Tree planting is both an art and a science. It’s about giving those precious young tree specimens the best possible start in life. Investing some time and resources to get planting trees right is well worthwhile.
The planting season for trees normally starts in October and runs through to April. Traditionally trees were usually planted bare-root, but with the advent of new technology in growing nursery stock, and the increasing availability of container-grown trees, there is now no restriction on when a tree can be planted, providing sound, post-planting maintenance can be given when needed.
At Kew we have moved the main planting season from spring to autumn. In recent years the spring weather has tended to be much drier and this has been a challenge to newly planted stock, requiring more irrigation. In contrast the soils in autumn are still warm and moist, and this encourages the tree to make a quick start, producing fresh new roots in preparation for rapid spring growth.
It’s important that you choose good, healthy nursery stock from a reputable nursery. Don’t rely on what the tree looks like above ground, but if possible check out the root system. If the tree is growing in a container, make sure the roots are fresh, not pot-bound.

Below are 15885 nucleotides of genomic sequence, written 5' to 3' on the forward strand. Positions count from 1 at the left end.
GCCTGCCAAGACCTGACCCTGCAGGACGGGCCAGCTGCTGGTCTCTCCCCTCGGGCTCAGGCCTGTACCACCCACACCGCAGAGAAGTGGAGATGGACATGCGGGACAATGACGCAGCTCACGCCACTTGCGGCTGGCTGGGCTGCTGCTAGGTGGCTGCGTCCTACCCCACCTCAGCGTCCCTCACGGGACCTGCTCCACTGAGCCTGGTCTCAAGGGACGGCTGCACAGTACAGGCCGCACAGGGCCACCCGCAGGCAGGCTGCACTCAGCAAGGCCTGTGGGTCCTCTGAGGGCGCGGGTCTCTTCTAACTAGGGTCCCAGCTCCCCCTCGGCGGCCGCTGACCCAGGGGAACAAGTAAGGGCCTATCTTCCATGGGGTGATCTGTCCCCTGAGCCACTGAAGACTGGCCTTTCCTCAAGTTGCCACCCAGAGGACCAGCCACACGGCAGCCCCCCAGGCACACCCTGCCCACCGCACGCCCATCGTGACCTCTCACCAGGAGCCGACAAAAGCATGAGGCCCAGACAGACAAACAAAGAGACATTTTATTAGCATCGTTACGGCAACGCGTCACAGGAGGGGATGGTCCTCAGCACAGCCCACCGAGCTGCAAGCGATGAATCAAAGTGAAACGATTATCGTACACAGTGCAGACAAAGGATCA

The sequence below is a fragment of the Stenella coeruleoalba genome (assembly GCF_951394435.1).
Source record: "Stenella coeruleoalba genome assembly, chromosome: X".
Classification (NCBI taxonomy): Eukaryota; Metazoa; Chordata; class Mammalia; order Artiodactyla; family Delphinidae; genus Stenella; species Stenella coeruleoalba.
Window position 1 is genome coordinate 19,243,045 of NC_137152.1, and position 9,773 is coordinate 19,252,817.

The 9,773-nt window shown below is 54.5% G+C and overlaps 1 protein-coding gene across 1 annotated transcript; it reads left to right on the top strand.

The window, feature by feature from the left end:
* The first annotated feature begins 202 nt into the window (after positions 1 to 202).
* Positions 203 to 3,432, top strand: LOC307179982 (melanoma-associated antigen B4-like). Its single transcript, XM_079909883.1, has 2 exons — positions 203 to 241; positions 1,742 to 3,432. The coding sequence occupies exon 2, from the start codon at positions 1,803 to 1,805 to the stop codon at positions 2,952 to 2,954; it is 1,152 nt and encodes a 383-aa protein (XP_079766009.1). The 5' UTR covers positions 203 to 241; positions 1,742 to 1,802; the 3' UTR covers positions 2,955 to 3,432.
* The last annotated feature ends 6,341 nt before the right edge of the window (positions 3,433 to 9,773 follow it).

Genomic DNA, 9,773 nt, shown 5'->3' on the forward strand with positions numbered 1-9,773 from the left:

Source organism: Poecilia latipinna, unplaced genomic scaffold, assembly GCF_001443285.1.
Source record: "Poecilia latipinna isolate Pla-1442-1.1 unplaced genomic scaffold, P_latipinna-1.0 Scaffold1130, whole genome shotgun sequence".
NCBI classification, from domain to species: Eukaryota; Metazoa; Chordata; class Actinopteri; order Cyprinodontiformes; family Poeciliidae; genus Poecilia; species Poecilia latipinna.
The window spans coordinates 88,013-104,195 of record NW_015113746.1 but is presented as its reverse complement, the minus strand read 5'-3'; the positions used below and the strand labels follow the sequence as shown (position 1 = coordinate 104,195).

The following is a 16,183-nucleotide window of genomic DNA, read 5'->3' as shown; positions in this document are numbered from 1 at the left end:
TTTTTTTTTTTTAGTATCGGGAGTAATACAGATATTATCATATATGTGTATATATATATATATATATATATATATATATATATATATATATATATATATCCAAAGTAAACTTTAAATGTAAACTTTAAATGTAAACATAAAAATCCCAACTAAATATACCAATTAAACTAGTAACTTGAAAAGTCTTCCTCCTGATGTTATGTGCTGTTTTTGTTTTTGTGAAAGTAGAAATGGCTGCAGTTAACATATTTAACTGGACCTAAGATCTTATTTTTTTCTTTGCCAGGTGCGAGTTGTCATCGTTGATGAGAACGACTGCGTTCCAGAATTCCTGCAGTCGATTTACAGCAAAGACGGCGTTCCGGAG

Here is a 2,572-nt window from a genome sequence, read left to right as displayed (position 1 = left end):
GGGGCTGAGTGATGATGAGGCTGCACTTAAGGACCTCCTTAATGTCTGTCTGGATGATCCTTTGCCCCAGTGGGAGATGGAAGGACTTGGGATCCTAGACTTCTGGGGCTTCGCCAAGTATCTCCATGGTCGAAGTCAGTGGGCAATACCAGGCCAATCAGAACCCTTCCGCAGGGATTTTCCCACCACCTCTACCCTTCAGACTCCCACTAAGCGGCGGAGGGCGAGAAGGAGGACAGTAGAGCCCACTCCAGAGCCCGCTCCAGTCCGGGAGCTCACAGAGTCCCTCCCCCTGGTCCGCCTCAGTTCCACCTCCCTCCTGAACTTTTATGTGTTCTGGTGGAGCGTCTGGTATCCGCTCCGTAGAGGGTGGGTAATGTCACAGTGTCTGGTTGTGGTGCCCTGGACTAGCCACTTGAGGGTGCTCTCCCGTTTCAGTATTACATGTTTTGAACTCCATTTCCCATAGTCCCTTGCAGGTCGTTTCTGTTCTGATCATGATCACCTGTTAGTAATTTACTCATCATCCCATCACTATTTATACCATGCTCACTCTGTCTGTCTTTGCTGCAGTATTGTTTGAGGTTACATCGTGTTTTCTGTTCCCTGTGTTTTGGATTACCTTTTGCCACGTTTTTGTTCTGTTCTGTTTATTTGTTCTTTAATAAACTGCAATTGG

Over recent years we have developed the perfect tree pit, which is shallow but wide, square not round, and made up of the soil excavated with no additional compost added. Most trees are staked when there is no need to, or over-staked with inappropriate materials. Planting depth is critical: probably the single most common reason for the loss of a young tree is that they are planted too deeply, with the soil level above the ‘nursery line’ or ‘root collar’.
There’s a Chinese proverb that says ‘The best time to plant a tree was 50 years ago; the next best time is today’. Use these simple steps to successful tree planting, adapt them to your situation and success will follow, giving you lots of satisfaction.
Having the right tools for the job, especially a good fork and spade, makes tree planting much easier.
Visit Gardens Illustrated to view how to plant the following trees.
- Whip (young and slender tree)
- Bare-root tree planting